Batak manuscript, orientation presented for reading but illustrations are perpendicular to the writing. British Library, MS 19382, f. 11r

Read a fascinating blog post about the unique technical challenges of digitizing the Batak manuscripts at the British Library.

 

Visual Resources Update January 2022

Visual Resources Update January 2022

Bottom half of a manuscript page, with a naked man and woman in a forest with two snakes
Sinai Codex 1187 folio 5v: The serpent tempts Adam and Eve

Visual Resources has been helping faculty obtain images and permissions for their forthcoming publications. This semester we are utilizing the new Michigan/Princeton sinaiarchive.org collection to identify images for what will no doubt be a valuable resource: a book on the icon, edited by Prof. Charlie Barber.

If you are a professor, graduate student or undergrad with a digital project idea, or questions about digital skills or platforms, let us know (gearhart@princeton.edu). We would like to know what the department is interested in exploring and producing.

Interesting projects, resources:

Screenshot of interactive map of Rio de Janeiro with archival map transposed.
A screenshot of Imagine Rio

Imagine Rio is a searchable digital atlas that illustrates the social and urban evolution of Rio de Janeiro, as it existed and as it was imagined. Views of the city created by artists, maps by cartographers, and site plans by architects or urbanists are all located in both time and space.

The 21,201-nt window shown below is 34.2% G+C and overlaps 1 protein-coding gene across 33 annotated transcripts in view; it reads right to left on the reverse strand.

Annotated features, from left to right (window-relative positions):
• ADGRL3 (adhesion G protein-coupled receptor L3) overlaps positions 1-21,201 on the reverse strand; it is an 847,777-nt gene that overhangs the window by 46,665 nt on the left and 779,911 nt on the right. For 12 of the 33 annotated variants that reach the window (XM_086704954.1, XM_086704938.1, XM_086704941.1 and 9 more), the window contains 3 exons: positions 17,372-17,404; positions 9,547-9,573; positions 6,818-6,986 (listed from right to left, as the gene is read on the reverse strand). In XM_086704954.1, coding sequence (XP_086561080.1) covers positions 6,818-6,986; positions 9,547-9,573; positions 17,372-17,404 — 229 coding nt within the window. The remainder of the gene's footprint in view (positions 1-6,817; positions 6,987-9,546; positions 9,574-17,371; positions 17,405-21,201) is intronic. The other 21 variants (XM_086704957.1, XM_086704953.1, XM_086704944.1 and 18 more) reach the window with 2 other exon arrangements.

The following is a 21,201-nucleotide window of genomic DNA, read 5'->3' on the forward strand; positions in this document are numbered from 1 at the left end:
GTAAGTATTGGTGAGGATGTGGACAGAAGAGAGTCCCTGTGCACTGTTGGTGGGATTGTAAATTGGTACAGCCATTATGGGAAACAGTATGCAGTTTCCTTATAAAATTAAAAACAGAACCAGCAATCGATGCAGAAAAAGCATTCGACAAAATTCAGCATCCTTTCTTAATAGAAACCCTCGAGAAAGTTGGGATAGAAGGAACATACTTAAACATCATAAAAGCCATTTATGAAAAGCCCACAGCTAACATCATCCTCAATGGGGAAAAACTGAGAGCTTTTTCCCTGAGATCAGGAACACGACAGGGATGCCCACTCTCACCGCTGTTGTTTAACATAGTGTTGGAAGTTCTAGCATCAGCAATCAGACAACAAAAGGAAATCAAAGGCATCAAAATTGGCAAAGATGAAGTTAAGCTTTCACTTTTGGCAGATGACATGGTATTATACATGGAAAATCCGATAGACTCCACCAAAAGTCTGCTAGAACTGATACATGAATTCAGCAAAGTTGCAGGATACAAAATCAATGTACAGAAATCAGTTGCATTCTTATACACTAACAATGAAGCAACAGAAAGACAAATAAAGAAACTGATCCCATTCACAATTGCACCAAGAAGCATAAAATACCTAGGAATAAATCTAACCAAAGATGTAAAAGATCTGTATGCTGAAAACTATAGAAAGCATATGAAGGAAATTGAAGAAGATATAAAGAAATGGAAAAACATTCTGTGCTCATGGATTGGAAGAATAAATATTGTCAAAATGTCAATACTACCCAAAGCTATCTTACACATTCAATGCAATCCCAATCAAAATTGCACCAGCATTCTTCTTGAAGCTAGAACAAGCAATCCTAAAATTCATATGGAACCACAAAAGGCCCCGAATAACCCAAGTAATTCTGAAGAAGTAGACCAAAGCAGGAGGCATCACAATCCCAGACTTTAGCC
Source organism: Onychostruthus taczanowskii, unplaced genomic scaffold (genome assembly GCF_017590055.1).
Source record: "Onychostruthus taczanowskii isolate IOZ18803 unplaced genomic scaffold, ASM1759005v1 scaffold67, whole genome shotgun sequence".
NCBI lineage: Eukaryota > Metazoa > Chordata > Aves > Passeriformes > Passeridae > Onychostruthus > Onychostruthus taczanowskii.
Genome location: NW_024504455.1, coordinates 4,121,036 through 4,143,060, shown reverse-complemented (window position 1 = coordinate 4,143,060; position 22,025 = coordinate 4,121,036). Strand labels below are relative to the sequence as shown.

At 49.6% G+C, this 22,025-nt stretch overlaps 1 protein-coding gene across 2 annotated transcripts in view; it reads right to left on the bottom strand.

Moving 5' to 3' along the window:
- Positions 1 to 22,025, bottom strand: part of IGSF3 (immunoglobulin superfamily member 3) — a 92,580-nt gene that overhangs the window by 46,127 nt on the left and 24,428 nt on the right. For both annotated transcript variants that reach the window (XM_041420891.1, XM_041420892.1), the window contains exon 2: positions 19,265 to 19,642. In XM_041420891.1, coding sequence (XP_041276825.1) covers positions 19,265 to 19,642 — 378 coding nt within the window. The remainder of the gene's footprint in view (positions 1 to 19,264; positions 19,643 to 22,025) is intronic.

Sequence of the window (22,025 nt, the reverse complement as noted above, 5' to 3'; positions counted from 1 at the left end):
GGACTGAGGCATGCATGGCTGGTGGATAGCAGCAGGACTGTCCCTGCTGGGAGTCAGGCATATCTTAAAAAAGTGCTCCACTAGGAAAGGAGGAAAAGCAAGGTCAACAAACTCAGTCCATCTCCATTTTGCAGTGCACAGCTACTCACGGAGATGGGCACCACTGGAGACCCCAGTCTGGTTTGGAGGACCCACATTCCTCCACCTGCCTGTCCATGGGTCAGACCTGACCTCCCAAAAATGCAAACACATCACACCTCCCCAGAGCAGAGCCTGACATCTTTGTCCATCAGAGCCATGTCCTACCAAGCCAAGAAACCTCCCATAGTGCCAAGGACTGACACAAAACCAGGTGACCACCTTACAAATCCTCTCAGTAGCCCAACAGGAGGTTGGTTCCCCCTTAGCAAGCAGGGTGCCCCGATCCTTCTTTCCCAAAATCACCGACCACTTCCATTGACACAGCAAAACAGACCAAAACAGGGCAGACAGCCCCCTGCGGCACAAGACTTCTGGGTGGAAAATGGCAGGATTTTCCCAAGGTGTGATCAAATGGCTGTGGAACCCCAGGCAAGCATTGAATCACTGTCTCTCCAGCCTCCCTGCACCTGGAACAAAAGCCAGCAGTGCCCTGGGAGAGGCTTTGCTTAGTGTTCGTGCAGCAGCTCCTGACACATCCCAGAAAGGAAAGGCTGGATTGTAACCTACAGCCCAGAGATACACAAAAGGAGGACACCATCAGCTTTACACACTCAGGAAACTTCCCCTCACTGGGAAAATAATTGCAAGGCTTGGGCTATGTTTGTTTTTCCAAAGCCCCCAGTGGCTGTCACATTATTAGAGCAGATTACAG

Thanks to support from the Kress Foundation, Smarthistory has added more than 3,000 high resolution photos of works of art and architecture for teaching and learning. Find them here.

Screenshot of detail of Rembrandt's The Night Watch, with face of bearded man at right, with white lace collar, and portion of man's face at right.
Detail, The Night Watch

The Rijksmuseum has published the largest and most detailed photo ever taken of a work of art (717 gigapixels) of The Night Watch.

Go to the Cleveland Museum of Art’s ‘Virtual CMA Dashboard‘ to view live datasets (updated daily) that answer questions like: What are the most viewed and downloaded artworks? What department of the museum garners the most online views? This is great work visualizing collections.

Screenshot of Cenobium, A Project for the Multimedia Representation of Romanesque Cloister Capitals in the Mediterranean Region
Cenobium: A Project for the Multimedia Representation of Romanesque Cloister Capitals in the Mediterranean Region

CENOBIUM is a KHI (Kunsthistorisches Institut in Florenz) collaborative project with Consiglio Nazionale delle Ricerche for the multimedia representation of Romanesque cloister capitals in the Mediterranean region.